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Swallow your pride and do a deal

There are definitely times when it’s better to settle the matter and put it behind you,
rather than spend time, effort, and possibly professional fees, in fighting a lost cause, says Barry Ashmore.

THIS may be a very tough piece of advice to follow, but trust me, I’ve seen many times when a client didn’t do a deal and walk away from a difficult situation, only to live to regret it later. Doing a deal can come in many forms and be applicable in many situations.

Don’t misunderstand, I’m not advocating that every time you hit a problem, you go weak at the knees and cave in. Ask any of my clients whether or not I give up in a difficult situation.
However, there are definitely times when it’s better to settle the matter and put it behind you, rather than to spend time, effort, and possibly professional fees, in fighting a lost cause. This can be painful, but it’s less painful than incurring extra pain to end up with the same result or worse several months later.

It’s not always easy to look at the situation objectively. It’s easy for advisors, like me, who aren’t directly involved in the problem and it’s not our money that’s at stake. But you must do your best to analyse the situation from a totally objective point of view. This may be even more difficult if the problem involves a specialist subject area such as the law, which is something with which you are not familiar. Let me give you an illustration.

This concerns a specialist contractor who had been negotiating with the main contractor over the last £70,000 of his £420,000 account. The situation dragged on and the main contractor made my client an offer of around £20,000 to settle the matter. My client thought that this was simply not enough and asked me to get involved.

An objective analysis of the situation revealed that the problem was far from straightforward.
Despite having been asked for details of various variations, my client had failed to provide them.

Some of the variations had been revalued by the main contractor using rates which didn’t bear any resemblance to anything submitted by my client.

There were issues regarding extensions of time and each party blamed the other for not finishing the works on time. There was also an issue over the deduction of a £20,000 discount allegedly agreed at the outset of the project.

Having discussed it with various people within my client’s team, it was obvious that it was going to take a lot of work to get to the bottom of each issue. It was one of those situations where it was impossible to predict the outcome until you had really got to grips with the details. This takes time which, of course, costs money and ties up the client’s personnel.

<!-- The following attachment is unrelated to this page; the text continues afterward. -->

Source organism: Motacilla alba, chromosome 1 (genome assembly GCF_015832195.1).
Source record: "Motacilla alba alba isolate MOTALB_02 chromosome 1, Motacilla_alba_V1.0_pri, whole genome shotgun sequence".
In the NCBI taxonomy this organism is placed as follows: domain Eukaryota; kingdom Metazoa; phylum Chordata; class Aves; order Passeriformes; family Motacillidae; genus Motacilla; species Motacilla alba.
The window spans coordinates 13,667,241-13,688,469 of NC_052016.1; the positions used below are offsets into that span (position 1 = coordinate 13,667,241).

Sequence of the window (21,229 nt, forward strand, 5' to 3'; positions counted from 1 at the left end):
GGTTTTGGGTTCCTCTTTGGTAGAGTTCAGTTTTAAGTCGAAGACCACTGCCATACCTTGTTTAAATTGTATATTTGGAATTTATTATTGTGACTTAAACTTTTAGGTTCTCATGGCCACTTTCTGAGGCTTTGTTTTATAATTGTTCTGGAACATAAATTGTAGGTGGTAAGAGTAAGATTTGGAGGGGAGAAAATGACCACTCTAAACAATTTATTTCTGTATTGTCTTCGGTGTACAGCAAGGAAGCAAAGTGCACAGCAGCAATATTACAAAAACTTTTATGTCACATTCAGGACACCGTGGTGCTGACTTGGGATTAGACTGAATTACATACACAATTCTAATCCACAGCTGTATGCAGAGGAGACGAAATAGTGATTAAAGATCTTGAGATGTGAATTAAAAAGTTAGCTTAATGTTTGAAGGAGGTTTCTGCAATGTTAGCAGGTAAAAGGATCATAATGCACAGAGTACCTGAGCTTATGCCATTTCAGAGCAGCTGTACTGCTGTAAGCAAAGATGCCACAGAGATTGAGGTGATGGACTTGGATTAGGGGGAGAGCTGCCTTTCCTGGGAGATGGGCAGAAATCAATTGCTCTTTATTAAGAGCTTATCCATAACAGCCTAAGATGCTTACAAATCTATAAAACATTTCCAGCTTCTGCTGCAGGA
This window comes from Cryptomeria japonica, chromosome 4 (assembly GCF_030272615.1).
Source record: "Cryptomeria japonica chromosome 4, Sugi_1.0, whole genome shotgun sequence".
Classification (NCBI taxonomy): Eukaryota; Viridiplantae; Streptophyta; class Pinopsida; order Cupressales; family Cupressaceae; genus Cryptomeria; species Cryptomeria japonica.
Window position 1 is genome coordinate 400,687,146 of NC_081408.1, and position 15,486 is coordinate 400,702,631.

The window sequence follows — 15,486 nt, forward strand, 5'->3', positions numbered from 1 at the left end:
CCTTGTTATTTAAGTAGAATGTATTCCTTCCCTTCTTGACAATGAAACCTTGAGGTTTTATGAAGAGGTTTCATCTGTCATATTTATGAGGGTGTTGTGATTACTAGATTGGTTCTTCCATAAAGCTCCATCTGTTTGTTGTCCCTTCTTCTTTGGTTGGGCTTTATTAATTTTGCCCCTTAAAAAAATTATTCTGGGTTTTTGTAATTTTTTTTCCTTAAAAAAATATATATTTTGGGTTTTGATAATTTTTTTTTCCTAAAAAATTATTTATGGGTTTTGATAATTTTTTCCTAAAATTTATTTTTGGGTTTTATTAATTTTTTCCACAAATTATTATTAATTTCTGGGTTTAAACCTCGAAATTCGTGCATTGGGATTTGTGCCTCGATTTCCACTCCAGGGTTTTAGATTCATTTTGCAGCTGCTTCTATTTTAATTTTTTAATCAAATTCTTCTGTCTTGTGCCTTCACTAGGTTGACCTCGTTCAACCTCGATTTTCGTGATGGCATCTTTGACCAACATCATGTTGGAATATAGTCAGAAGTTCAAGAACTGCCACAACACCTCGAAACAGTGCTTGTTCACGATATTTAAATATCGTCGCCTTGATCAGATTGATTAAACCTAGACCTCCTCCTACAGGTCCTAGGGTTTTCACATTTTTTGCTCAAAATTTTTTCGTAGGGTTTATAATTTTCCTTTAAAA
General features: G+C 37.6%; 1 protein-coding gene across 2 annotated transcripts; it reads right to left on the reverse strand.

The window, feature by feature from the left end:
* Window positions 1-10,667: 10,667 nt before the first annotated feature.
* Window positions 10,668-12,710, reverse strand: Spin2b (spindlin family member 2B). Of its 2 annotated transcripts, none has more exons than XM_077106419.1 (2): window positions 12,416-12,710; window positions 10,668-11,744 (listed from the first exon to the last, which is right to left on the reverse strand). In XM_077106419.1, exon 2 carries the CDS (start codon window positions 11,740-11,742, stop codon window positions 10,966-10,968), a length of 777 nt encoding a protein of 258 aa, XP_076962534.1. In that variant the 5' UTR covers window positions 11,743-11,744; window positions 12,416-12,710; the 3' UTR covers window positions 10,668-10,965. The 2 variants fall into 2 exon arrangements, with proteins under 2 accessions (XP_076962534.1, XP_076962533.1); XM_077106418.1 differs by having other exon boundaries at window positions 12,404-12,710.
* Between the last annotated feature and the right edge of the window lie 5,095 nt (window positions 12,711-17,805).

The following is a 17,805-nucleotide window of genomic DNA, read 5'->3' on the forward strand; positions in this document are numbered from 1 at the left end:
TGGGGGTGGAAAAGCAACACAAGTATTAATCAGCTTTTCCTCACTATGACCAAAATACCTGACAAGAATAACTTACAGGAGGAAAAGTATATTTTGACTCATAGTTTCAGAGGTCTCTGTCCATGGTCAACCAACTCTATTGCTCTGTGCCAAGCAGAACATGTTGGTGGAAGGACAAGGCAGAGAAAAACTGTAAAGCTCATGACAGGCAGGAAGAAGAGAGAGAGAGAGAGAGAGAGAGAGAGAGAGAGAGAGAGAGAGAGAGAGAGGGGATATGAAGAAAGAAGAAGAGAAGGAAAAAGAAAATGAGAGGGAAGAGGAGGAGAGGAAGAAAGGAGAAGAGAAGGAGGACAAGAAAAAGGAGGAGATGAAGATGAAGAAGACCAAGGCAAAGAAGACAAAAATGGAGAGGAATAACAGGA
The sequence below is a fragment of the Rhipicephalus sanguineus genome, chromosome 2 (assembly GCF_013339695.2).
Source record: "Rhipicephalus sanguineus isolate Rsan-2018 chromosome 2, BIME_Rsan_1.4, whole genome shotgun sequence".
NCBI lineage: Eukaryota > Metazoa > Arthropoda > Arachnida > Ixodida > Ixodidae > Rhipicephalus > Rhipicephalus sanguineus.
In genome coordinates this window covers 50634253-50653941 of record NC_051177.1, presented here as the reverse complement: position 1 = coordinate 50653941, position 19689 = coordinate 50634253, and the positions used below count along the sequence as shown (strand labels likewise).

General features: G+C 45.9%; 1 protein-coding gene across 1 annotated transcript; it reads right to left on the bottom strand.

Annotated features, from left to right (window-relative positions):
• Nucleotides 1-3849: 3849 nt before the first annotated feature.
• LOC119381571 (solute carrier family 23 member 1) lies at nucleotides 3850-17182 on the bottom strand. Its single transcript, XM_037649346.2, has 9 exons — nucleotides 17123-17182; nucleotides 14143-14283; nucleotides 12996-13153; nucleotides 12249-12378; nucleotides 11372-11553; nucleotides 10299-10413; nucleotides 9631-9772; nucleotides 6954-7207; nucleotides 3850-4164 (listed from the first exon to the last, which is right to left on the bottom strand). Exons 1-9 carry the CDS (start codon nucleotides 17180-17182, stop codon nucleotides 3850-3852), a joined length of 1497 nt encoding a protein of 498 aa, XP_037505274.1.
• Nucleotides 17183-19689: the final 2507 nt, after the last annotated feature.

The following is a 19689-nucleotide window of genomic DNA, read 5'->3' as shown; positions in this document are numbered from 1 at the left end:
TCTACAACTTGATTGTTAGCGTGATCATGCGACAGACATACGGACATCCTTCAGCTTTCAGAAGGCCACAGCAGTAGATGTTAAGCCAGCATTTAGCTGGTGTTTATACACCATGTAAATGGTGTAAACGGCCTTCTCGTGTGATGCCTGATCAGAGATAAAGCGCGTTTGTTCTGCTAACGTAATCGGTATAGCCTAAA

We decided to have a meeting with the main contractor to try and resolve the situation. This was a useful meeting, if only to air each of the issues and for each side to understand what would be required to unscramble the problem. Subsequently to the meeting, the main contractor made a further offer to settle at £30,000 but steadfastly refused to
go higher.

My client decided he’d put this offer to the directors of his company to see if they would accept it. Somehow, this process took several more months but finally the directors agreed they’d accept the £30,000.

When my client went back to the main contractor, he was in for a very nasty surprise. In the absence of any response to his offer, the main contractor had assumed my client was preparing for adjudication. This had led him to go away and take professional advice from a construction contracts consultant like me.

Having taken advice, the main contractor’s position had now changed substantially. Rather than having been advised to pay the £30,000, he had been advised that he should pay nothing. In fact, he had been advised that he had a valid claim against my client and that my client owed him £30,000!

An objective or helicopter view
As I’ve said above it’s not always easy to look at any given situation objectively, but you must do your best to divorce yourself from the details and take what some call a helicopter view. If you’ve ever watched ‘Dragon’s Den’ or ‘The Apprentice’ you will have seen the Dragons or Lord Sugar talk about taking a step back or looking at the issue with fresh eyes, or taking a helicopter view. What they are referring to is trying your best to look at the problem as if you had never been involved and looking at the bigger picture.

In the unfortunate example above, my client had become hung up on the numbers and he believed they were right without having any objective analysis to support that view. It’s a common problem but one I would encourage you to avoid.

Similarly, you need to think about all the other factors that might come into play. Such as, how much will it cost to recover what you think you are owed, how long will it take, and in today’s uncertain times, will the main contractor or client be around to pay out even if
you win?

As I said, I’m not advocating that you go all weak at the knees and cave in every time things get tough, but you need to be sure you’re taking the right course of action, because getting it wrong can have serious consequences.

As always, our consultants are on-hand to provide advice and assistance with all your commercial, contractual, and business problems, so don’t hesitate to get in touch.
01773 712116
Barry Ashmore is managing director and
co-founder of StreetwiseSubbie.com

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